Override default find conditions for model

Here is a little trick I use when I want to override a find method for a model, instead of adding the conditions option to my association. While I don’t think you should avoid using the conditions options in your associations, this will provide an alternative:

class ModelName < ActiveRecord::Base
  def self.find(*args)
    with_scope(:find=>{ :conditions=>LIMIT_CONDITION }) do

Basically what is happening, is that you are overriding the default find function for a model, and wrapping its own find method with a with_scope call. So now every time you call Model.find(:all) or whatever options you want, it will execute it under that scope, with the conditions you specify.

Rails Log Analyzer (RAWK)

Came across a sweet rails log analyzer. Doesn’t require that you use syslog or anything like the other log parsers that are out there. This one will work right on your development or production log files. Its called RAWK and you can find it here: http://rubyforge.org/frs/?group_id=2517&release_id=15246

Application Error – Rails application failed to start properly

If you’re like me at all, you have run into this issue many times trying to upload your favorite Rails app to your webhost. This can be a very annoying and painful process if you do not understand what is going on exactly so I am going to outline a few tips to follow when attempting to release your new app, and if those tips do not work, I have my final tip that is actually quite useful. Here is my checklist:

  • Uncomment ENV[‘RAILS_ENV’] ||= ‘production’ in environment.rb
  • log and tmp directories have CHMOD 777 access.
  • ALL dispatch files in the public directory are CHMOD 755 at least.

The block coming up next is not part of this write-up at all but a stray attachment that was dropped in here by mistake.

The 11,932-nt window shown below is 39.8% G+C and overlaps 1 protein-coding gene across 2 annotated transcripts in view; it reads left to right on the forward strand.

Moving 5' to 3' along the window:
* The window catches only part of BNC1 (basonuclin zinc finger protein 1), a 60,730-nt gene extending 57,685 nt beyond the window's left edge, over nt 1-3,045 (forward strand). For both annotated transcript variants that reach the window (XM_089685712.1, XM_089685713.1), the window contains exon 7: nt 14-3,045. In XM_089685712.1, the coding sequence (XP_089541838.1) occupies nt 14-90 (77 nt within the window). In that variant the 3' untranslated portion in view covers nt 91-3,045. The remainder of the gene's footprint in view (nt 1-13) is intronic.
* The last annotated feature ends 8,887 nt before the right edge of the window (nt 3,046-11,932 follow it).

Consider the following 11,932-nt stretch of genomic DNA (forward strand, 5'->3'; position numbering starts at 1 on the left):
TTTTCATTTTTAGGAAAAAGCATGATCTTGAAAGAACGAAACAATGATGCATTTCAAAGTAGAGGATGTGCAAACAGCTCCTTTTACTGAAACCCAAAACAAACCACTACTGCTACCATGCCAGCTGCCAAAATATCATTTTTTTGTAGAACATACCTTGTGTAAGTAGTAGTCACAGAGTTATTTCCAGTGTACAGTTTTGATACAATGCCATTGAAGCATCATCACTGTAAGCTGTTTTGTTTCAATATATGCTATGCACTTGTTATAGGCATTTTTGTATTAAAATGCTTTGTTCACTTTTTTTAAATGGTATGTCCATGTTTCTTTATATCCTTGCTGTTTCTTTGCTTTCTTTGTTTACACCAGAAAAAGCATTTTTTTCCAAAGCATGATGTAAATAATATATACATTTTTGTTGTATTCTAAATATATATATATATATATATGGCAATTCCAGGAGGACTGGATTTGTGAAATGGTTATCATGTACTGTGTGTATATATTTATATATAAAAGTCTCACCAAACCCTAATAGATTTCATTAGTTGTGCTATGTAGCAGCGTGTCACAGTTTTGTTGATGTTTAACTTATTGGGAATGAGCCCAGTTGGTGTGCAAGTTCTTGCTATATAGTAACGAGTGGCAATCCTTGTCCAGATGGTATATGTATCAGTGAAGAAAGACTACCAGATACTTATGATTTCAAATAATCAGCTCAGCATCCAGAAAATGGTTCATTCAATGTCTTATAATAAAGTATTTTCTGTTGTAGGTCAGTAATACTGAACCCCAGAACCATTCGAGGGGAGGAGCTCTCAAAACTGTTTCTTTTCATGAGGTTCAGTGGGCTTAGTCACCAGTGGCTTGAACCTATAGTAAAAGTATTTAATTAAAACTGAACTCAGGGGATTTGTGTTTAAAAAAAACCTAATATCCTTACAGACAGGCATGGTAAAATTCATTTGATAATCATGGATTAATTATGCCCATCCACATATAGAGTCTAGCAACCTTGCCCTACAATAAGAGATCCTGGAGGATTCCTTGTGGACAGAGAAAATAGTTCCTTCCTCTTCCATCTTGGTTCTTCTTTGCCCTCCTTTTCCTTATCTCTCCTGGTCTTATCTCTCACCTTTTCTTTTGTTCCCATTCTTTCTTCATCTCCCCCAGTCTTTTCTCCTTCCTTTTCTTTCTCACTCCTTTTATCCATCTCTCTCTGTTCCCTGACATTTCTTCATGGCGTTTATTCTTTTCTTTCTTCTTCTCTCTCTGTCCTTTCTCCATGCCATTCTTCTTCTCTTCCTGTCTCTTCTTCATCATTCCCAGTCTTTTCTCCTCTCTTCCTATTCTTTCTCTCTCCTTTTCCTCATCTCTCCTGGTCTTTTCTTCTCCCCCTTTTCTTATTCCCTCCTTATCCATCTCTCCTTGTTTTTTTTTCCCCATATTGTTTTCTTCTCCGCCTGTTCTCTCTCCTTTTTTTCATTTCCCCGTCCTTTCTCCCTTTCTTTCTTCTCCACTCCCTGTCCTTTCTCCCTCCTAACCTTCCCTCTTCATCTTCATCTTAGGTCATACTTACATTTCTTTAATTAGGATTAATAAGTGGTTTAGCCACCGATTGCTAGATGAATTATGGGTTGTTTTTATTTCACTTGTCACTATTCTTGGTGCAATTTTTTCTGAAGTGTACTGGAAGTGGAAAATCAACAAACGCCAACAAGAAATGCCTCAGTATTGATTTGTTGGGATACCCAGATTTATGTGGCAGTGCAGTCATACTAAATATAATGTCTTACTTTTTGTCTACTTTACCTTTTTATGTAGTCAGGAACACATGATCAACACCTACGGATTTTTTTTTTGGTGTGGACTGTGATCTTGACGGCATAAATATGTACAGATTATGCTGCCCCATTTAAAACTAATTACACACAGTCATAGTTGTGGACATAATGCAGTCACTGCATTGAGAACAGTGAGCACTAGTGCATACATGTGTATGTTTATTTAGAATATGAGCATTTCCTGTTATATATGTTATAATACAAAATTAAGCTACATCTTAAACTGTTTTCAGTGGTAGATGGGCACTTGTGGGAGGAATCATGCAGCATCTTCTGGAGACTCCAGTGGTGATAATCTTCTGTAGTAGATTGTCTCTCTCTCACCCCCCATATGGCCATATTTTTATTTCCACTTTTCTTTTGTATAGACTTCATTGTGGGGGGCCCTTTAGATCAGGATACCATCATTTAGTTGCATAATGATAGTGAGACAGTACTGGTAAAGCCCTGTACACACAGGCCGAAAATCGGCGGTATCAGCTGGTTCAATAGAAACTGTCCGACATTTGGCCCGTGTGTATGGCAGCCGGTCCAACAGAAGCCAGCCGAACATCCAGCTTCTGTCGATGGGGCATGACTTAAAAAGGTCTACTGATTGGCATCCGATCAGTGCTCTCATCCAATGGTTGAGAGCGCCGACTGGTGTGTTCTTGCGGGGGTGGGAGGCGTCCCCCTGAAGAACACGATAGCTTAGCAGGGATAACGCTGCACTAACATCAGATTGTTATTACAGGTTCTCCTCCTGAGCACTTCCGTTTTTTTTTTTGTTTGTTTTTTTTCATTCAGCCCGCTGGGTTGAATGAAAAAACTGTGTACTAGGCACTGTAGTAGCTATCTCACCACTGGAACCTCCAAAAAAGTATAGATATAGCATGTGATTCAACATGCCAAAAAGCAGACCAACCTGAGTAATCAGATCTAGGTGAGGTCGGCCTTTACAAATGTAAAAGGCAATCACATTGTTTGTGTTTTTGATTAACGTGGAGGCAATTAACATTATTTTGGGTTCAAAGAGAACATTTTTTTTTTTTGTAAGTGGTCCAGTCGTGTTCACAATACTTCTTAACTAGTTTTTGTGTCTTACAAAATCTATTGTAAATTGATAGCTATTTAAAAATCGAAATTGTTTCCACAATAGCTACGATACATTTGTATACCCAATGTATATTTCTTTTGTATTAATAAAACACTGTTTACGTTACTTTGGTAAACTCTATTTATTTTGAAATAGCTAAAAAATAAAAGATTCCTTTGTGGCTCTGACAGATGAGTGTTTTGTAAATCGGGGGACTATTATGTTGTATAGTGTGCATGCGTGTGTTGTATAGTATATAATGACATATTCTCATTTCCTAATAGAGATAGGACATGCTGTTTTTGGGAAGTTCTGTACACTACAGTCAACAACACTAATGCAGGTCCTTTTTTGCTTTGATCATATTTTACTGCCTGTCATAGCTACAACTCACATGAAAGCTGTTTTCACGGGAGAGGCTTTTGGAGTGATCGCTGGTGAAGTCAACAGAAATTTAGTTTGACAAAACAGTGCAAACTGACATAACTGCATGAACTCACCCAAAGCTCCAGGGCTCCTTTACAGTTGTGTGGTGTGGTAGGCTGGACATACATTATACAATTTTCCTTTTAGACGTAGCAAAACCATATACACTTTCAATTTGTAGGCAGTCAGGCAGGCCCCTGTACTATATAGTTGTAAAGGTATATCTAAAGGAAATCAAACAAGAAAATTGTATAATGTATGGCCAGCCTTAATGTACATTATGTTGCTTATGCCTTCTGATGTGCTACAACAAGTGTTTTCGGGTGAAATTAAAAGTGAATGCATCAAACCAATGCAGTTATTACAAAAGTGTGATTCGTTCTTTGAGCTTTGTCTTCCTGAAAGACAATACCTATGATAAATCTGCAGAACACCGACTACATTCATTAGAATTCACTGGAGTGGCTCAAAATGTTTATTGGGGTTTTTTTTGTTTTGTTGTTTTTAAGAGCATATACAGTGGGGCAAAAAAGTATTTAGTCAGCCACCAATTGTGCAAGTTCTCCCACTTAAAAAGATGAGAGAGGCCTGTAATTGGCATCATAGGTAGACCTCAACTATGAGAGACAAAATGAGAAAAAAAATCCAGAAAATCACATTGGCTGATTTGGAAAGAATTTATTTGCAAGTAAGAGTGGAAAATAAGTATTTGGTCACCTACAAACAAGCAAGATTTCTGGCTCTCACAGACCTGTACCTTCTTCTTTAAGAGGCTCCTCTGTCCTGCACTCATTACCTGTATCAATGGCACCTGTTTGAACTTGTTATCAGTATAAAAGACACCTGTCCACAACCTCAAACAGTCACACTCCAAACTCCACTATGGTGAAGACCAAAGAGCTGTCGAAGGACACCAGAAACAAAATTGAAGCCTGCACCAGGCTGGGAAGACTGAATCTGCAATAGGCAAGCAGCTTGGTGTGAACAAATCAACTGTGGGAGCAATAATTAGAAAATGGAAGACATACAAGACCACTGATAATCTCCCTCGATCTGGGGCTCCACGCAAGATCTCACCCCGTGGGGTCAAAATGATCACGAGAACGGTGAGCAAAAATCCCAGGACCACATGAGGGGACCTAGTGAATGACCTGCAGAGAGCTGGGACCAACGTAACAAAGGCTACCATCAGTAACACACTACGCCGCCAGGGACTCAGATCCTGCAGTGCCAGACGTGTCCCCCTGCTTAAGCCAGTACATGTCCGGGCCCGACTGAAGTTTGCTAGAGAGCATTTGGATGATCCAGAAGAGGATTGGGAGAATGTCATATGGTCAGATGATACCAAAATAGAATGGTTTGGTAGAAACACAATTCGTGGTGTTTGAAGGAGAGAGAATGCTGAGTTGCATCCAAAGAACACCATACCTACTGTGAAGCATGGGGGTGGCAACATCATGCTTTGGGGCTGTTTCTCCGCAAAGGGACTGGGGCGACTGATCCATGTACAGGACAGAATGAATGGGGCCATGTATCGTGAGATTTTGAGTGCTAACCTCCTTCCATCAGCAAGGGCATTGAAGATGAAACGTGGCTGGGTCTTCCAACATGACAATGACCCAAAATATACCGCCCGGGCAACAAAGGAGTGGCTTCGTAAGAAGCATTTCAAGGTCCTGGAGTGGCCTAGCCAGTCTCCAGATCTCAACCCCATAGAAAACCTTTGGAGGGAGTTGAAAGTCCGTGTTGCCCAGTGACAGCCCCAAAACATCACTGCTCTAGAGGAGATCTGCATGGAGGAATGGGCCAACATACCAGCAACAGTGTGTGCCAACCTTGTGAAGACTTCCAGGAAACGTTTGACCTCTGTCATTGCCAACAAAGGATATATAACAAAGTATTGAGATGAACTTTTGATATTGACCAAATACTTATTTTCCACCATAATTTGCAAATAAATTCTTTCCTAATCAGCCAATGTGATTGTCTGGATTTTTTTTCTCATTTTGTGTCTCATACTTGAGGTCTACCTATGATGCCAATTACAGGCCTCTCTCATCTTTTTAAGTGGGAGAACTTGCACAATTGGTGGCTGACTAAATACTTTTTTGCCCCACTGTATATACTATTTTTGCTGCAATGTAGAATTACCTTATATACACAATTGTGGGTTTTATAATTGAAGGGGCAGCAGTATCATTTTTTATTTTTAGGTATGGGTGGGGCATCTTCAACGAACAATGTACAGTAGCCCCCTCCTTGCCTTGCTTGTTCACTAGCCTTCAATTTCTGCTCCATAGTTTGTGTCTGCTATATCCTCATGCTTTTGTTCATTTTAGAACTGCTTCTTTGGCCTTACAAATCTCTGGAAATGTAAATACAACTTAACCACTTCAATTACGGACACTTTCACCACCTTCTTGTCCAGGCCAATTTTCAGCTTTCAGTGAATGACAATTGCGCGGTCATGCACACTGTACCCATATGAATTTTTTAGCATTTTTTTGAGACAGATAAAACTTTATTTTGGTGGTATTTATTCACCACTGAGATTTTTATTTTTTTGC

• Make sure the RAILS_GEM_VERSION is set to something installed on the server.
  • If you have unpacked any custom gems, make sure your app is loading them properly.
  • Make sure any gems you are using are installed on the server.
  • Make sure database.yml file is pointed to correct database.

These usually get the job done, and if you still have issues, feel free to comment here and I’ll try and help. One thing I have done in that past that helps out really well is to use a “skeleton” app. Basically what I do is the following:

  1. Run rails <appname>_skeleton where your actual app is going to run. This is the app that your domain name will actually use.
  2. Upload the app your working on to some directory on your host.
  3. The key part is here. You are going to symbolically link folders from inside your skeleton app and the folders you would like to do are:
  • app
  • config (Sometimes I link everything inside except the database.yml file and manage it only on the host)
  • db
  • lib
  • test
  • vendor
  • Everything inside public folder except the dispatch files.

This has come in very useful for me as I do not have to worry about permissions on the dispatch files everything I svn up the public directory and my logs are contained by them self. I can also go into my actual app(not the skeleton one) and just run an svn up. You may have to work with the links a little bit to get it working. If anyone has any comments on this idea or improvements, I would love to hear them.